Re: Neanderthal speech

Glenn R. Morton (
Tue, 28 Apr 1998 21:41:14 -0500

At 03:39 PM 4/28/98 -0700, Jeffrey Lee wrote:
>I recall several years ago that Scientific American published some
>drawings created by an anthropologist/pathologist (whatever the proper
>title is!) showing what a Neandertal would have looked like with flesh
>and muscle (but not tons of hair, the existence of which would be hard to
>prove from a skeleton). Some astute readers then pointed out that the
>picture looked an awful lot like Picasso. All comments regarding his
>artistic ability aside, they were right, it did. So, did Neandertal
>really become extinct? Is he really that much different than us?

The picture you are talking about is the one by Jay Matterns [sic? I didn't
look it up].

A fairsized minority of anthropologists believe that we do have Neanderthal
genes (at least modern Europeans do). The evidence includes a small bump
on the femur and a rare H-O form of the mandibular foramen. These traits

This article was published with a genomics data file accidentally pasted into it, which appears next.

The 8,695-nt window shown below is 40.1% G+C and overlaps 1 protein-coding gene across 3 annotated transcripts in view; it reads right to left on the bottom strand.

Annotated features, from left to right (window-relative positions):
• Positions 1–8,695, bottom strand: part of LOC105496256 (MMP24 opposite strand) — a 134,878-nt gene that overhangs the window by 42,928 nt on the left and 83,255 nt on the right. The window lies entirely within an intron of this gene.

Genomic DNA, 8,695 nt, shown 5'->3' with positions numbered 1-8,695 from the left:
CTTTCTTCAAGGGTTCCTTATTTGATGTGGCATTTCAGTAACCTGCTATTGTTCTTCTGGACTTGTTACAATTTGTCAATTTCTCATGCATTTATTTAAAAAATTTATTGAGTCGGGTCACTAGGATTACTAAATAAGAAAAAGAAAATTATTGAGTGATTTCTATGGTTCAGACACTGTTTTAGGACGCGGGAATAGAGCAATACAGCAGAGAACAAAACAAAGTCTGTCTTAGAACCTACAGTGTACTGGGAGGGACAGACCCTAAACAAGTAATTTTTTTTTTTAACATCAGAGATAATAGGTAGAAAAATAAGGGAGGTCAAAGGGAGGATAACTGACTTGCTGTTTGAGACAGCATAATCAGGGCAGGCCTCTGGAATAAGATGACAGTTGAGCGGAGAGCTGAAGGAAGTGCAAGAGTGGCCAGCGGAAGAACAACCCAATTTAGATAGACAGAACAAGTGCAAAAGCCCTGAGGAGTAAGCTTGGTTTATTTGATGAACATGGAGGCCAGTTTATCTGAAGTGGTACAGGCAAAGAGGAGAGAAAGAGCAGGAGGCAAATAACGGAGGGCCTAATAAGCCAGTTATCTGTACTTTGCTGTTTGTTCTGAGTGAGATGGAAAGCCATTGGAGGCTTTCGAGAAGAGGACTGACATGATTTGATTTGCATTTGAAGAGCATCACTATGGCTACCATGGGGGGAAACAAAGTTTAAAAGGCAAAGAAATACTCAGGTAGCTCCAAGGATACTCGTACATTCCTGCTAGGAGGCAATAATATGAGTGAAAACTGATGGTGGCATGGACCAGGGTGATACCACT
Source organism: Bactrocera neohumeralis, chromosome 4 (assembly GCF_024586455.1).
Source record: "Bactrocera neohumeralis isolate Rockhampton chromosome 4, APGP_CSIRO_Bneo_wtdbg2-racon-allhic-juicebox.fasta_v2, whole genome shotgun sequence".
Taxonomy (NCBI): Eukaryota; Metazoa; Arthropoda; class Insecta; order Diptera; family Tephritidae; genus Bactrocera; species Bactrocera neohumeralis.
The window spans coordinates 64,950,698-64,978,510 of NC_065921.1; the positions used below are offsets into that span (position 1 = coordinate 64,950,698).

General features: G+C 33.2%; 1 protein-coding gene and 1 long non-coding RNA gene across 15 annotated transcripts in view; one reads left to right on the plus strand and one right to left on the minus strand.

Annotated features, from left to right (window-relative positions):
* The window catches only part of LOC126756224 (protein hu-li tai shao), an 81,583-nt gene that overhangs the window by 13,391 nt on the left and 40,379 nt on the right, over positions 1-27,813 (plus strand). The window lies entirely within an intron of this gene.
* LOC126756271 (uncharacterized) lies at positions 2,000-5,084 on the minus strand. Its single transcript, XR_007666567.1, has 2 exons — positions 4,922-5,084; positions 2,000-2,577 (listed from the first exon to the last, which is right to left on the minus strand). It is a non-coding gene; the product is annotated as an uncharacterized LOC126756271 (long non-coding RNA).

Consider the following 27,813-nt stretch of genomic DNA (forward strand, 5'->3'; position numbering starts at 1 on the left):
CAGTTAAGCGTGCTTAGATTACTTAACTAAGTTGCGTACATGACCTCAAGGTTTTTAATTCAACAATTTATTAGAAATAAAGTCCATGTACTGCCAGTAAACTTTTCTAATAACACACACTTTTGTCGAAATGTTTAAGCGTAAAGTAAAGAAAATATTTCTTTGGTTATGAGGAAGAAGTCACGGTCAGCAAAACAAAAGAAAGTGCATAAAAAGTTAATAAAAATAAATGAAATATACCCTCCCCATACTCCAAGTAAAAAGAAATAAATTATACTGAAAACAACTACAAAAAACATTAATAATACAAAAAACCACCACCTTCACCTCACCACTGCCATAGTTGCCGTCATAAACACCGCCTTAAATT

are found on Neanderthals and modern Europeans but almost unknown
elsewhere. The mandibular foramen is the hole through the interior of the
jaw where the nerve goes. This is where the dentist tries to get the
novacaine. The rare H-O foramen was found on Neanderthal about 50% of the
time. Its frequency has decreased in Europe since 40,000 years ago, but it
is the only place where this funny form occurs. today it has a European
frequency of about 1%. It is unknown from Asian or African hominids with
the exception of one fossil Olduvai Hominid 22 which is around 1.5 myr ago.

Also some people claim that neanderthal lived too late to have changed into
modern men. Maybe one day I will finish a post on this topic but I would
state now that the highest rates of morphological change (evolution)
(measured in Darwins) is not between Neanderthals and modern men, but
between modern men and modern men at the time of the agricultural
revolution! Here is the rates of evolution for the maxilla over time:

to early .3 1.0 1.0 1.6 .7 .8 .9
Upper Paleolithic

Late Neanderthals
to early Upper .9 1.1 2.7 4.9 1.5 1.8 2.1

Early to Late
Upper Paleolithic 2.3 .5 2.0 4.1 1.7 1.9 2.1

Mesolithic to
Neolithic 29.8 11.9 25.6 0.0 15.0 10.3 15.4 Fastest
rate of change

Early Upper
Paleolithic to
Neolithic 2.6 1.7 2.4 2.4 1.8 2.1 2.2

(seeDavid W. Frayer, "Perspectives on Neanderthals as Ancestors," in G. A.
Clark and C. M. Willermet, ed., Conceptual Issues in Modern Human Origins
Research, (New York:Aldine De Gruyter, 1997), pp 220-234.)

So, given this, Neanderthal could have interbred and gradually changed into

Adam, Apes and Anthropology
Foundation, Fall and Flood
& lots of creation/evolution information